In addition to participating in national trials through the Children’s Oncology Group, the Memorial Sloan Kettering childhood brain tumor group also offers many treatment protocols unique to Memorial Sloan Kettering. For pediatric patients with brain tumors, institutional studies currently include protocols using:
- A procedure that uses high-dose chemotherapy with autologous stem cell rescue for appropriate patients with recurrent brain tumors (including medulloblastoma, PNET, and germ cell tumors).
- For patients with recurrent tumors that have spread along the surface of the brain and/or spinal cord (a condition known as leptomeningeal disease), they may be eligible for a protocol using a substance known as an intrathecal monoclonal antibody (in this case called 3F8), which is attached to a radioactive form of iodine. The idea is to deliver targeted radiation to the tumor cells, while the normal surrounding structures, which are not targeted, receive very little radiation.
- A radiation oncology treatment called IMRT (intensity modulated radiation therapy) that more tightly focuses the radiation on the tumor, paired with immunotherapy is being used for most of our patients to reduce the side effects related to radiation therapy, such as cognitive changes, hearing loss, and/or hormonal changes. By reducing the dose of radiation to normal brain tissue, we expect that the risk of these side effects will be reduced. In addition, our doctors have expertise in various forms of radiosurgery — in this process, which uses precise (stereotactic) positioning, computer guidance using MRI scans, and other modern technology, the radiation oncologist can deliver high-dose radiation treatments to tumors anywhere in the brain.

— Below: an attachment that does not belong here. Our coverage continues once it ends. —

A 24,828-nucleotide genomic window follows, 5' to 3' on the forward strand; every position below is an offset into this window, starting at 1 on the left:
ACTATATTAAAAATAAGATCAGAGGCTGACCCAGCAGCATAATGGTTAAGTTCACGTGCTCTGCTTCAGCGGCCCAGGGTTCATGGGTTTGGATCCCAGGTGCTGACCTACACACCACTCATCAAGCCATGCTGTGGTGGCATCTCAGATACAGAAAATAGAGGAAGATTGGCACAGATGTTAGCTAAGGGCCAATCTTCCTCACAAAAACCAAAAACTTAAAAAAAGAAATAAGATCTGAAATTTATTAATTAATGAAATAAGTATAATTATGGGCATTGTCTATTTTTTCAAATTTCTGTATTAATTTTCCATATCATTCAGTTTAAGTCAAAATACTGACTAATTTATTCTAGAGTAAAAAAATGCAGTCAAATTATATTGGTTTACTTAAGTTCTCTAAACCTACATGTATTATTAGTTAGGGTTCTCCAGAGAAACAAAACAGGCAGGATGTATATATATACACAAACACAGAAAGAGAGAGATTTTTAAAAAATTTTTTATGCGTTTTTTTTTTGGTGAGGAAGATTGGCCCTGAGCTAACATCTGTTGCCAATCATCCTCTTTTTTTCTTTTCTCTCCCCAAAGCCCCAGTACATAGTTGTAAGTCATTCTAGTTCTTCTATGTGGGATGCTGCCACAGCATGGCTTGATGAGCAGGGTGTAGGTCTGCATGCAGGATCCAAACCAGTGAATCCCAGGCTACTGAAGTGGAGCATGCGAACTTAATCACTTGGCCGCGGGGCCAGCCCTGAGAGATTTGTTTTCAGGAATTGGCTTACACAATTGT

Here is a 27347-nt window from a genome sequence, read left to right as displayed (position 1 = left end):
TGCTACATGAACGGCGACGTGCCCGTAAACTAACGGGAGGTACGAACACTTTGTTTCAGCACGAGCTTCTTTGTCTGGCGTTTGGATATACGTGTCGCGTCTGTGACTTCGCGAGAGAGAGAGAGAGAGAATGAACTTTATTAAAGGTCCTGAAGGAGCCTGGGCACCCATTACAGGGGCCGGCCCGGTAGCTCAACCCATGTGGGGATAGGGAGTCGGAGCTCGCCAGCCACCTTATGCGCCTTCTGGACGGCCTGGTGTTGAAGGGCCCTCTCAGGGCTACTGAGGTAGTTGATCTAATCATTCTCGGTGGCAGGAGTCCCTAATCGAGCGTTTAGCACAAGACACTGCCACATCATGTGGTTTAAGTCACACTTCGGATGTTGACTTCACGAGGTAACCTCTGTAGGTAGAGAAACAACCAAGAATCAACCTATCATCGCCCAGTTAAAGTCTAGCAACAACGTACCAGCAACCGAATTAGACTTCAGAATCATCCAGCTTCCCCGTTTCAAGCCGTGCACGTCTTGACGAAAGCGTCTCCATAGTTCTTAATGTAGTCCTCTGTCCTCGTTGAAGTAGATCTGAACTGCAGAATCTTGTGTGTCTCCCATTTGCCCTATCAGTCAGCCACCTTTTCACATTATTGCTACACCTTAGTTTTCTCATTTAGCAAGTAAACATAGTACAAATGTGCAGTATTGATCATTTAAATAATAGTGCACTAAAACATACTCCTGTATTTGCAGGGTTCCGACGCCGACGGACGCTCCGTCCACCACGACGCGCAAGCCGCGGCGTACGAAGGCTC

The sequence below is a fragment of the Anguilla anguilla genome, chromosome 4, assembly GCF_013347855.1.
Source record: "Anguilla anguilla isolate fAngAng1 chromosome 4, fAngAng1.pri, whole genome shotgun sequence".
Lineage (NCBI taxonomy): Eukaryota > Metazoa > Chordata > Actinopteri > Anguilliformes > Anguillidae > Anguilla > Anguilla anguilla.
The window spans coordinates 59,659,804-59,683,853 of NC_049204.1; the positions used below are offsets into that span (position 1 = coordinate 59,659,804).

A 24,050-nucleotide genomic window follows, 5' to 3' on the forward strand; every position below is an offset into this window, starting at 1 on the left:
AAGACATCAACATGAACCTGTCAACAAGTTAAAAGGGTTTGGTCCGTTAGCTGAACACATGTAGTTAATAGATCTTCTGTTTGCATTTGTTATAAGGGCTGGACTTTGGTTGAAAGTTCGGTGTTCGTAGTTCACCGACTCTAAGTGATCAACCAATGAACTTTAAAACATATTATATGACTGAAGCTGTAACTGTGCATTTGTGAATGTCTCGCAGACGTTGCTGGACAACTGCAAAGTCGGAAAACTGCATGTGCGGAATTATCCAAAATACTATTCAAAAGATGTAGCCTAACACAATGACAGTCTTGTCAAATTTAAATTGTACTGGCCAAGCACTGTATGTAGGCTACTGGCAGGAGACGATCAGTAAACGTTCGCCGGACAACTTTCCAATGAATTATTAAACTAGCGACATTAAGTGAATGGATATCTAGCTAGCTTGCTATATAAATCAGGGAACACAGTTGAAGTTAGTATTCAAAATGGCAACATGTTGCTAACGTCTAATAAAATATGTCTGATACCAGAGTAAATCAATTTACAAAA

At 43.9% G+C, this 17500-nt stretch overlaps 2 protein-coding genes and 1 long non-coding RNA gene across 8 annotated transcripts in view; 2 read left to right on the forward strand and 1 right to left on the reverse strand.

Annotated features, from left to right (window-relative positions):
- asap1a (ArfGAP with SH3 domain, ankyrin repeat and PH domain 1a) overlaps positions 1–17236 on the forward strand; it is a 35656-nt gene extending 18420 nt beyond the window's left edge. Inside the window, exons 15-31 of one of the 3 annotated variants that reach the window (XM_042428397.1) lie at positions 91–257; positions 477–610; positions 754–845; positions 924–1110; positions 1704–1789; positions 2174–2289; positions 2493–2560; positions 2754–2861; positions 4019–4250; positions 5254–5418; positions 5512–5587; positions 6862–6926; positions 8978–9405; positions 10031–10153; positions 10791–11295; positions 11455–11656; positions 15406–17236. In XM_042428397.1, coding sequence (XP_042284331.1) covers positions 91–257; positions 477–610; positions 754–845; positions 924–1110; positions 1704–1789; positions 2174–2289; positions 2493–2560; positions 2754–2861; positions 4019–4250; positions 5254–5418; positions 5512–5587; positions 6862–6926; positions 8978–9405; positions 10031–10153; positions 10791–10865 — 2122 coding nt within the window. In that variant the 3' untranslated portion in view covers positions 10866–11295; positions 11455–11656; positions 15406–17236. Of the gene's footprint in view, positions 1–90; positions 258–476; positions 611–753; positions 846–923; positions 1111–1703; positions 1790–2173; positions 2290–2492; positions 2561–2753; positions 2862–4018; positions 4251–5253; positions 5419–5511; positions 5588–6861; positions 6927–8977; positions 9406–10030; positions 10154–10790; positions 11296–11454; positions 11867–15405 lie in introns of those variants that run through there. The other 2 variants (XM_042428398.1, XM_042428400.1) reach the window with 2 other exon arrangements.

- Also available are sophisticated new radiology services such as PET scanning (a highly sensitive technology that picks up the metabolic signal of actively growing cancer cells in the body) and functional MRI scanning (a diagnostic test that indicates areas of increased brain function activity corresponding to specific tasks the patient is asked to perform, allowing the surgery to be planned to avoid these areas). We also use MR Spectroscopy, a non-invasive diagnostic test that identifies the chemical composition of tumors and can aid in diagnosis and prognosis.
- For some childhood brain tumors, our radiation oncologists can use proton therapy, an advanced form of radiation therapy, to deliver high doses of radiation to tumors that may be resistant to conventional forms while minimizing exposure to the surrounding healthy tissues. Proton therapy directs its cancer-fighting energy to precise locations within the body, allowing our doctors to deliver the necessary dose to the tumor — maximizing the chance of destroying it — while simultaneously lowering the dose to normal tissues and thereby reducing the risk of treatment-related side effects. Currently, this cutting-edge technology is available at only 14 locations in the United States.
- Our team is also currently working with partners in laboratories and pharmaceutical industries to test a group of medications known as “targeted agents.” These medications, rather than working like standard chemotherapy drugs, target molecular pathways that are known to be disturbed in cancer cells. These treatments are very early on in development, and always changing.